On the second page of the report, Sir Edmund's fellow witness, Sir Matthew, is asked about these same rules: Was it the Ministry's decision that this was a matter for the Inspector, or is this part of the rules or invariable practice? Sir Matthew replies: I cannot speak about practice of a thing which up to that point was unique. As to the details of the rules, I am not really terribly well equipped to answer. But Sir Matthew is not alone in not being terribly well equipped to answer. The House will remember that Lord Kennet, Parliamentary Secretary of Sir Matthew's own Department, was asked in another place, under which section of which Act these proceedings were authorised. "I am sorry", Lord Kennet replied, but I cannot quote chapter and clause"[OFFICIAL REPORT, House of Lords, 13th October, 1969; Vol. 304, c. 1207–8.] It is difficult to be well equipped if the equipment does not exist. It was on that occasion, I remember, that Lord Brooke of Cumnor, no less, made so clear that there must be something wrong with the procedure. The Select Committee asked Sir Matthew: Should not the public have been warned about the prospect of in camera proceedings? "I am not aware", Sir Matthew replies, and indeed the Inspector so reports, that people were in any doubt … that this point was going to be raised. Sir Matthew was not aware. Sir Edmund was not aware. But Wiltshire was aware. How the Inspector could say that I do not know", a farmer wrote to me, because the first we knew about it was when the appellants asked to go into camera and the Inspector agreed; we were so flabber- gasted that we did not protest as vehemently as we should have done if we had had this prior information. What else does Sir Matthew say on page 2 of the report? He says: the conductor of an inquiry has pretty certainly got to have this power of decision as to whether or not there should be in camera proceedings". The House may consider this an interesting observation. Certainly it is not a view which was shared by Lord Kilmuir who, as Lord Chancellor in 1961, spoke in another place about ironstone working. …it must be for the applicants", he said, to weigh the risk of disclosing information to their competitors against the advantage to be gained by its disclosure."—[OFFICIAL REPORT,House of Lords, 13th April, 1961; Vol. 230, c. 426.] There was no thought in the Lord Chancellor's mind of proceedings being allowed in camera.

Moreover, although Sir Matthew, after the Salisbury episode and when subjected to cross questioning, considers that an inspector has pretty certainly got to have this power", in all the years of planning—and planing legislation has existed since the beginning of the century—we managed very well without this power, until one fine day this unique precedent happened at Salisbury.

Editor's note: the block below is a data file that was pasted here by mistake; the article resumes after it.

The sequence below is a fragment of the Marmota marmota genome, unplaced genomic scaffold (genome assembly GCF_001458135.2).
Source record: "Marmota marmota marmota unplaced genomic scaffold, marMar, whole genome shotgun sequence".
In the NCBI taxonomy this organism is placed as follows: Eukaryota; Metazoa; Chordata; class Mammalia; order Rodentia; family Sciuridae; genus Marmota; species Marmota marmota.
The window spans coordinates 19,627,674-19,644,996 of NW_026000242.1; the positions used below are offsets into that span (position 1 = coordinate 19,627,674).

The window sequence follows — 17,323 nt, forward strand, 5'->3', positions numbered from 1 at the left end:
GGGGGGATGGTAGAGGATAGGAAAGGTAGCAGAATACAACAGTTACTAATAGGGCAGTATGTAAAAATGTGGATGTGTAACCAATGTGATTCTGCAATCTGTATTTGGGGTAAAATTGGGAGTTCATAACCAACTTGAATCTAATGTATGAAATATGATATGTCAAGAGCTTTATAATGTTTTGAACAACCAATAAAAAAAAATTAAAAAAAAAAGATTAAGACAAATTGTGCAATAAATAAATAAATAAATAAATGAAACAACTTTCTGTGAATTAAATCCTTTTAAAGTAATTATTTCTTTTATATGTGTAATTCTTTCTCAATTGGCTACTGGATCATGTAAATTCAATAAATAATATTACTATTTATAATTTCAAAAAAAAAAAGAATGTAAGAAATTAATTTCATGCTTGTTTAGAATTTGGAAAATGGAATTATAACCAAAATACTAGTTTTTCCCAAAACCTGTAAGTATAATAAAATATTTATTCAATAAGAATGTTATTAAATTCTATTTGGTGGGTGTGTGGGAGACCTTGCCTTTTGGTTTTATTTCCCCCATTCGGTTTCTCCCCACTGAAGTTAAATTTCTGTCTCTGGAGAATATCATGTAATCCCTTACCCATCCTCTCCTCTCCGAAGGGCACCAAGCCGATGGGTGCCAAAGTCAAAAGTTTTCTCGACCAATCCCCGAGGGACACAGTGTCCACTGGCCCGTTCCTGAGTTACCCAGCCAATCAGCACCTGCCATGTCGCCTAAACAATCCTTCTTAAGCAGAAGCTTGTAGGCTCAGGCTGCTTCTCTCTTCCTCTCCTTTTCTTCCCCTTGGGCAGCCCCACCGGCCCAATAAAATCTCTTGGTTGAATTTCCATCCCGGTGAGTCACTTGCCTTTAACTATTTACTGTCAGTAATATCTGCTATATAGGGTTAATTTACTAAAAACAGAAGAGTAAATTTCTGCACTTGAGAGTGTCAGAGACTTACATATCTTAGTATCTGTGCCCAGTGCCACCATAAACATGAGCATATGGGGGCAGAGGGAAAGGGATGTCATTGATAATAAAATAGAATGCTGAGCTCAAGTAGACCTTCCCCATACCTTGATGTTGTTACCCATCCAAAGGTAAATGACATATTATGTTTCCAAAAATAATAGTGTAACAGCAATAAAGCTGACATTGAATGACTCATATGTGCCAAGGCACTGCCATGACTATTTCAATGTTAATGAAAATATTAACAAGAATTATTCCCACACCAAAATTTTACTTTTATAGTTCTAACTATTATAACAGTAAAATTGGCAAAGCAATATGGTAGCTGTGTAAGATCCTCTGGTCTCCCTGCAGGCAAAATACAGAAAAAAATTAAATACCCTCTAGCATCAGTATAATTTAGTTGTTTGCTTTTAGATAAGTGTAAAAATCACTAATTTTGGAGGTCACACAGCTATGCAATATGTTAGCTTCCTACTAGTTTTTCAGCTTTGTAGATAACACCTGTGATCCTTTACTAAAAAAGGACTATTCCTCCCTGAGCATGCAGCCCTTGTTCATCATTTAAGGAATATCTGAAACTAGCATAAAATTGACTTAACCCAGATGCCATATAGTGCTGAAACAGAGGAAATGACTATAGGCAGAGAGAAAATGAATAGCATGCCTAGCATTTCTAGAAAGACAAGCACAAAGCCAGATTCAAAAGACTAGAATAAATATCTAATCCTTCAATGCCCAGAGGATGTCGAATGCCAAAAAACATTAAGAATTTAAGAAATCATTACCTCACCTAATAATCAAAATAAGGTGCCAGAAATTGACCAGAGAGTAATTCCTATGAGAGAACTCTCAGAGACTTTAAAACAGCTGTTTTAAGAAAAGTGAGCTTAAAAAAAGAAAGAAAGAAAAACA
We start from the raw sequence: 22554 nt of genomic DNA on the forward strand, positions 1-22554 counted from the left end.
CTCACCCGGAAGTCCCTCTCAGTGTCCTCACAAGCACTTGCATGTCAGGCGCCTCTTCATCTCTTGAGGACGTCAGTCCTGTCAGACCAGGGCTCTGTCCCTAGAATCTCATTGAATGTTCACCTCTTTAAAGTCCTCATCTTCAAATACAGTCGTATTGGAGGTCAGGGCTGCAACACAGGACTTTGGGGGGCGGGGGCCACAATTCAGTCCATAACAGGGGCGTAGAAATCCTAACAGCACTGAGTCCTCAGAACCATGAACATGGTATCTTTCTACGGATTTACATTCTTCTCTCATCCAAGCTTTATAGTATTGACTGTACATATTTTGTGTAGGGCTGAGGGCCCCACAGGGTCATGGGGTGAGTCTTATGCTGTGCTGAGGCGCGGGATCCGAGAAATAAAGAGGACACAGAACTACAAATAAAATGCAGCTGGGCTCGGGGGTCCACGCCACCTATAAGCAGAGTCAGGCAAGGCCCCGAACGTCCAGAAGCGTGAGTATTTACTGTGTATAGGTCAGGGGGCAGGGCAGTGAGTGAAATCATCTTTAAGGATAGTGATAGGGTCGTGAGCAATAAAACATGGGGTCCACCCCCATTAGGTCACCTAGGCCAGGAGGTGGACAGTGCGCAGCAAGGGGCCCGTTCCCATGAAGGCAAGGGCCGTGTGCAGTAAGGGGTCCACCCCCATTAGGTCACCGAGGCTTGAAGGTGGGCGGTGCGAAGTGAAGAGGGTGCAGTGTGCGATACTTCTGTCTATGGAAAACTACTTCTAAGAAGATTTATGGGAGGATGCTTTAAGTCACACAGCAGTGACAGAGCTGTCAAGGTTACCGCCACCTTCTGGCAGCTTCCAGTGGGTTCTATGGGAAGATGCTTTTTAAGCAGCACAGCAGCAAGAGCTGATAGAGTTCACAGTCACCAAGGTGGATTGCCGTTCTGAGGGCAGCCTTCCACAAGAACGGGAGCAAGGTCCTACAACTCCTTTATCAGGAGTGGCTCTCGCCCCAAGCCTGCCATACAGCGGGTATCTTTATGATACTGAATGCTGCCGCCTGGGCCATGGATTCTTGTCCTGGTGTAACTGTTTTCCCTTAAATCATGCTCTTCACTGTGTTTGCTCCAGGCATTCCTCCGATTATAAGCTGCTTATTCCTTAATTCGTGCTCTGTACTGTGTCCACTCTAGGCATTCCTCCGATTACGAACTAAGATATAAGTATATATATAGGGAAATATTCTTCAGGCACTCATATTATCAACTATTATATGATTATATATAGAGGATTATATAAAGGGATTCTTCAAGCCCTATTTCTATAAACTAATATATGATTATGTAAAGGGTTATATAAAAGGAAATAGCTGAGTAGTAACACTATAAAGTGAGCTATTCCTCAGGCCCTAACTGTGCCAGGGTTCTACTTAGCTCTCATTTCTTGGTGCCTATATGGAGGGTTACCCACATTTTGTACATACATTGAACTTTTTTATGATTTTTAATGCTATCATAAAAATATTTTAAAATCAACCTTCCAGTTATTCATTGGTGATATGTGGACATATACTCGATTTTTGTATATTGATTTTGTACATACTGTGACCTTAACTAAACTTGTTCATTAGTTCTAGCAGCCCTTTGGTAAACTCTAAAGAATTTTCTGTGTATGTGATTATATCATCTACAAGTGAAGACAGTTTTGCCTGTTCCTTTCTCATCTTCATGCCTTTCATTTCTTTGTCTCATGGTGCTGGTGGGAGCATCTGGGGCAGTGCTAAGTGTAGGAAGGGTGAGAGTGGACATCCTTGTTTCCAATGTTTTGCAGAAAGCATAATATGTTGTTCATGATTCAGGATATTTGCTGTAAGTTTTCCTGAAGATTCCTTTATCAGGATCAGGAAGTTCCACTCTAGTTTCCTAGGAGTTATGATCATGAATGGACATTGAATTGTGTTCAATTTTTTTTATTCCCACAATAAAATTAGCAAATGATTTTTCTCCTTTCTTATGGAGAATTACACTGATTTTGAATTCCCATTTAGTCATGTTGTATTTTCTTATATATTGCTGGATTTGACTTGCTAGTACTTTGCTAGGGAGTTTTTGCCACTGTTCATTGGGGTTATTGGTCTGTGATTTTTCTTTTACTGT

Later in the evidence of Sir Matthew is asked: So the Ministry who were responsible for hearing the appeal were also taking responsibility for testing the technical evidence? In the course of his reply, he said two things. The first was that this was a totally independent examination. Yet the House will recall that the examination was carried out under the auspices of the Government chemist. The Government were judge and jury and the sentence was imposed. In the words of the Council for the Preservation of Rural England: The beauty of this lovely stretch of rolling countryside will be largely destroyed. The second thing which Sir Matthew said in reply was: The Minister of Housing has no axe to grind as to whether this appeal will be allowed or not. Yet the House will recall that it was another Parliamentary Secretary of Sir Matthew's own Department, the late Arthur Skeffington, whose death we mourn this week, who told the House: …my technical advisers and trade advisers recommended that in the public interest it should succeed …"—[OFFICIAL REPORT, 25th July, 1969; Vol. 787, c. 2339.] On the same page of the Report, Sir Matthew is asked whether a local solicitor present at the in camera hearing could be considered properly qualified to evaluate technical evidence. He replied: Well, of course, here the parties did in fact agree that the technical evidence should be sifted by the Minister of Housing and Local Government. Yes, the parties did agree: there was no alternative. The solicitor and the clerk to the district council sat through a highly technical secret discourse. They understood not a word, their presence was meaningless, and when it was over they could not go out into the street and consult a specialist who might understand or even question what had been said. They could not speak of these things to anyone, least of all their Member of Parliament, nor can they today.